And my belief that Tad Williams is a superb author was vindicated.
The Heart of What Was Lost is a short(er) follow-up to his massive masterpiece, and it's worthy: the narrative and characters draw you in from the first page, pull you close, and don't let you go until you find out what happens. There is tragedy, anguish, horrifying deeds, triumphs, yet the descriptions of battles are never more graphic than is necessary to tell the tale.
Fantastic follow-up, Mr. Williams, thank you.
Great news! I've been wanting to reread the series, then this one. But I've been concerned that I'd be disappointed. Guess not!
Hi Fuzzi! Are you going to be posting your Bible reading this year as well? I would love to see it.
Also, let me know if you want any Spenser recommendations. I'm happy to assist.
Another Louis L'Amor fan as well as Dorothy Sayers. I don't know Tad Williams, but perhaps I should!!
>25 fuzzi: For something completely off the beaten path by Louis L'Amour, you could try is autobiography, Education of a Wandering Man. I very much enjoy it and have read nothing else by him, lol.
>31 fuzzi: Adding that one to the BlackHole. I really liked Memory, Sorrow, and Thorn. Thanks for the recommendation, fuzzi!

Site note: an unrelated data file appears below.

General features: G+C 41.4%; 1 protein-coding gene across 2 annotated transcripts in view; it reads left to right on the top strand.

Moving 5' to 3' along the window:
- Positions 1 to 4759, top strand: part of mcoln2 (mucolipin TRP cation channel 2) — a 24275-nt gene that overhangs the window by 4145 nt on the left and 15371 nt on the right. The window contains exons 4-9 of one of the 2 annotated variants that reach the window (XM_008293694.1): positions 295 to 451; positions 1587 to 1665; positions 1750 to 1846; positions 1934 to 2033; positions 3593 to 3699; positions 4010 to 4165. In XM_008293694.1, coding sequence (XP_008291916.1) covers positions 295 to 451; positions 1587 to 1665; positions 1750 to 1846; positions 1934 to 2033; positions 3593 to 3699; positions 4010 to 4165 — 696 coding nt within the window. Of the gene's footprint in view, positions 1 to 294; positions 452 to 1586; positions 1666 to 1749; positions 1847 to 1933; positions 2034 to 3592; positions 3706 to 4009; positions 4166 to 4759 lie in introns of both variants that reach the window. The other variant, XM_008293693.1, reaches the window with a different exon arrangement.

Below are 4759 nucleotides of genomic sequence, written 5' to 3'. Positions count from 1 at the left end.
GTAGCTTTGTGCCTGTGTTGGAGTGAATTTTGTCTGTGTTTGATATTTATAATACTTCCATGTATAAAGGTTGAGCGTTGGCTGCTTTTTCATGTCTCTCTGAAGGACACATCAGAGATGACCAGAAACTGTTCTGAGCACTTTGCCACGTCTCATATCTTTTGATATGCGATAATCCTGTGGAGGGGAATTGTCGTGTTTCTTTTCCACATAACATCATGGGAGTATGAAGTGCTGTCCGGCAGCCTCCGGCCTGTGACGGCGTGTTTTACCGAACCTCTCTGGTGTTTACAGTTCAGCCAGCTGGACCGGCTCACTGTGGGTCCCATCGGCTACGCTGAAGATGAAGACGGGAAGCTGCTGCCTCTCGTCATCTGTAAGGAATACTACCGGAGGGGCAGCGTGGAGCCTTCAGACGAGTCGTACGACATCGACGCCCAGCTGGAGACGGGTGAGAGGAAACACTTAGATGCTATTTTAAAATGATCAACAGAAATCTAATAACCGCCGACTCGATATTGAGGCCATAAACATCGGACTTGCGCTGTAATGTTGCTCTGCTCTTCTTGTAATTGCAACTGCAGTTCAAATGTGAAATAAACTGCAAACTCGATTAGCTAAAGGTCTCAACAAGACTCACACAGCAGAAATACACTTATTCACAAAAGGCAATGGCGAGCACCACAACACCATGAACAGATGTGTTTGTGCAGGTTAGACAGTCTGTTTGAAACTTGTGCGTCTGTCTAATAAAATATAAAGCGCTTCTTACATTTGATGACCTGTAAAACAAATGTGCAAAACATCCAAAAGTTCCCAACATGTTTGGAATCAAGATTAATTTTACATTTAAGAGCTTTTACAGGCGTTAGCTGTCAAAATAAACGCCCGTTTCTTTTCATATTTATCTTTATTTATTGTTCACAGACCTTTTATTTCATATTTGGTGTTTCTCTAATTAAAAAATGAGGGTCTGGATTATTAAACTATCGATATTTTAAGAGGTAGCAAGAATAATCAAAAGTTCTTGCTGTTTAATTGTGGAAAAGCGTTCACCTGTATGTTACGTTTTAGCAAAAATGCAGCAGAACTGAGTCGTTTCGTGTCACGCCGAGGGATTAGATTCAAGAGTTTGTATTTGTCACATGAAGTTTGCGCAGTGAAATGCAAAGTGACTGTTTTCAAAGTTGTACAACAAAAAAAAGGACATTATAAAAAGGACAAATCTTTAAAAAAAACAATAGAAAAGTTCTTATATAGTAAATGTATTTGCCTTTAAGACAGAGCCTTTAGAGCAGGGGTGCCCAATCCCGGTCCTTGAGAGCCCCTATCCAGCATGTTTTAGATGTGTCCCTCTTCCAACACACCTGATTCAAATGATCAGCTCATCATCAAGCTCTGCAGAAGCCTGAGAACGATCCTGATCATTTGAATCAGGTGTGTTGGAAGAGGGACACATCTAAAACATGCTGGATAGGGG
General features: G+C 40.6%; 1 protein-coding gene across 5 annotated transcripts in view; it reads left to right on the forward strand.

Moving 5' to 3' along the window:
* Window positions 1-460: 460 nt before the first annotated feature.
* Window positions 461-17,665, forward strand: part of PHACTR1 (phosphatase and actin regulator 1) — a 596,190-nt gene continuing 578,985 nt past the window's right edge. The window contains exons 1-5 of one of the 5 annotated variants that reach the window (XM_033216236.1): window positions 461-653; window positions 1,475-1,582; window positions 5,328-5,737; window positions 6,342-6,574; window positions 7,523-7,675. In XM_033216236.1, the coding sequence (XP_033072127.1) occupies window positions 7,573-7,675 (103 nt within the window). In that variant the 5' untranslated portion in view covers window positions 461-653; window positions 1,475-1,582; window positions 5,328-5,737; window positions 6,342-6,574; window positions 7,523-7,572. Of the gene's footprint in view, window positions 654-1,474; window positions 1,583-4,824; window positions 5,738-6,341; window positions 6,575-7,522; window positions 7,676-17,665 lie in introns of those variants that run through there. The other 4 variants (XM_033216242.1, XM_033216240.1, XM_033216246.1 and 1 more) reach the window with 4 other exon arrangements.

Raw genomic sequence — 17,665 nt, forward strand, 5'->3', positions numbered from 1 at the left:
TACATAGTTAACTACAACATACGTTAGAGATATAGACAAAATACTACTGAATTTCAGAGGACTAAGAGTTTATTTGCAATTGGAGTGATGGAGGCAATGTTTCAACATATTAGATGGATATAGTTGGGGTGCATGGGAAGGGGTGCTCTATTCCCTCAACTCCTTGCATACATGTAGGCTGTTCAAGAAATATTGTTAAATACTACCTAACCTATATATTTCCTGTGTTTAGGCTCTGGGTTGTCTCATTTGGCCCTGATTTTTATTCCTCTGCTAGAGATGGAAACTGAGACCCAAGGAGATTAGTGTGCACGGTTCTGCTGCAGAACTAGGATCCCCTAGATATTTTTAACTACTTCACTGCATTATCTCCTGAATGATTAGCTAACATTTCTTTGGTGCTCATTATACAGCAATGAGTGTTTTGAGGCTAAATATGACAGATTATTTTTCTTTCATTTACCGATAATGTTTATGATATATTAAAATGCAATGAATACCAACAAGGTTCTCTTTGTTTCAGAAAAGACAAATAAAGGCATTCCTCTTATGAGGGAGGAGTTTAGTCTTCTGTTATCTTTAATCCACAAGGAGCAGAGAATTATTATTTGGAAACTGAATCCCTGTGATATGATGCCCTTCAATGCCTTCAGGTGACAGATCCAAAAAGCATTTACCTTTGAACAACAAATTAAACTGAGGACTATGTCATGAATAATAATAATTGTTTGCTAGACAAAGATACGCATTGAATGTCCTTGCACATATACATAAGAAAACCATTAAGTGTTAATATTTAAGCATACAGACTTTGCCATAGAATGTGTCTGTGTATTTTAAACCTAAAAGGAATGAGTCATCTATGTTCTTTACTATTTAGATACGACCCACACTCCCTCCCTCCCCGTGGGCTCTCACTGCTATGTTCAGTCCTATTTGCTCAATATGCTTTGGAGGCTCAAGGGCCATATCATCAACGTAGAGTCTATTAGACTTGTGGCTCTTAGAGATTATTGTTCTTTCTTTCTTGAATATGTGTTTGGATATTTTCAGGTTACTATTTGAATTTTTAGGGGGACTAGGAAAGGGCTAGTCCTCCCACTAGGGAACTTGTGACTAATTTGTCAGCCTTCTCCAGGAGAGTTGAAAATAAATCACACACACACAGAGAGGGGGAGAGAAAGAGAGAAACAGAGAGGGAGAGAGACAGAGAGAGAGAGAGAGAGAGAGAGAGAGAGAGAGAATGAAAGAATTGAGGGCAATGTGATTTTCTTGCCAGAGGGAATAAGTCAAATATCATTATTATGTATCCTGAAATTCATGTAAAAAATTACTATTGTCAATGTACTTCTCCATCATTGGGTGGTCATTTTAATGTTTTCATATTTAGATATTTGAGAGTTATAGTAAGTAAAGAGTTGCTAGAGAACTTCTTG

Belated Happy New Year!
>35 Berly: westerns, mysteries, epic fantasies...we're eclectic readers, hmm?
>36 CassieBash: I discovered Tad Williams when the first book in the MST trilogy The Dragonbone Chair was released in paperback (1988), and I saw it in Waldenbooks...I bought it for the cover by Michael Whelan, ha!
Williams' books tend to be huge, but they don't "read" huge, they move quite quickly. Dragonbone Chair does start SLOOOW, so for those of you who have not yet read it, give it a chance. And I did reread the entire trilogy a few years ago and can confirm: it's still good.
You probably can read The Heart of What Was Lost as a standalone. At the beginning of the book it is recommended that if you've not read Memory, Sorrow, and Thorn that you read a small synopsis of the history, located at the end of the book.
I never finished Tailchaser's Song, though I love and have reread Watership Down too many times to count.
Another book by Williams that I really liked is Child of an Ancient City, and it's not a huge volume.
>37 alcottacre: I checked, I've read that bio too. While I will not reread all of L'Amour's books, I can and will reread a majority of them, they're that entertaining. My absolute favorite is Conagher, which was made into a very good television movie starring Sam Elliott (!!!) and Katherine Ross. It's a story of people in a western setting, not "typical".
You're welcome re: The Heart of What Was Lost, but it shouldn't be a big drain on your time. I read it in two evenings.
>25 fuzzi: Thank you for the advice about L'Amour. I copied the whole thing into a note and will get started. I also love good stories.
#5 Guts by Gary Paulsen
This book contains a series of short chapters about experiences in the author's life that he used when he wrote Hatchet. His tales of childhood exploring the woods of northern Minnesota were fascinating. Recommended, especially for those like myself who appreciate his body of works.